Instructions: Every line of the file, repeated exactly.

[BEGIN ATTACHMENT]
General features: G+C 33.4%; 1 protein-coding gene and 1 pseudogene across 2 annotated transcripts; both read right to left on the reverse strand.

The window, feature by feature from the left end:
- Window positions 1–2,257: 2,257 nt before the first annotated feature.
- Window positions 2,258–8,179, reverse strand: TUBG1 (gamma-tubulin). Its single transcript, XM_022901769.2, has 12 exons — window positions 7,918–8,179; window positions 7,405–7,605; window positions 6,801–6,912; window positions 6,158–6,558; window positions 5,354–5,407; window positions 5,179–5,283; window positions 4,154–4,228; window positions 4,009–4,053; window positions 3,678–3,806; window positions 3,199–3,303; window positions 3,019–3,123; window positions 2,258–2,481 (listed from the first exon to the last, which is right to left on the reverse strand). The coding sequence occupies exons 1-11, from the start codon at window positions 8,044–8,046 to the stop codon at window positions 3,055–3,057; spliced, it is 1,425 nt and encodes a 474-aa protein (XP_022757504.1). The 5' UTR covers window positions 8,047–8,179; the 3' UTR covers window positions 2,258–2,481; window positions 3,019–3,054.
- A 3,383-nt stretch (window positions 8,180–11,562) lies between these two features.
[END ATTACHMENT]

General features: G+C 33.4%; 1 protein-coding gene and 1 pseudogene across 2 annotated transcripts; both read right to left on the reverse strand.

The window, feature by feature from the left end:
- Window positions 1–2,257: 2,257 nt before the first annotated feature.
- Window positions 2,258–8,179, reverse strand: TUBG1 (gamma-tubulin). Its single transcript, XM_022901769.2, has 12 exons — window positions 7,918–8,179; window positions 7,405–7,605; window positions 6,801–6,912; window positions 6,158–6,558; window positions 5,354–5,407; window positions 5,179–5,283; window positions 4,154–4,228; window positions 4,009–4,053; window positions 3,678–3,806; window positions 3,199–3,303; window positions 3,019–3,123; window positions 2,258–2,481 (listed from the first exon to the last, which is right to left on the reverse strand). The coding sequence occupies exons 1-11, from the start codon at window positions 8,044–8,046 to the stop codon at window positions 3,055–3,057; spliced, it is 1,425 nt and encodes a 474-aa protein (XP_022757504.1). The 5' UTR covers window positions 8,047–8,179; the 3' UTR covers window positions 2,258–2,481; window positions 3,019–3,054.
- A 3,383-nt stretch (window positions 8,180–11,562) lies between these two features.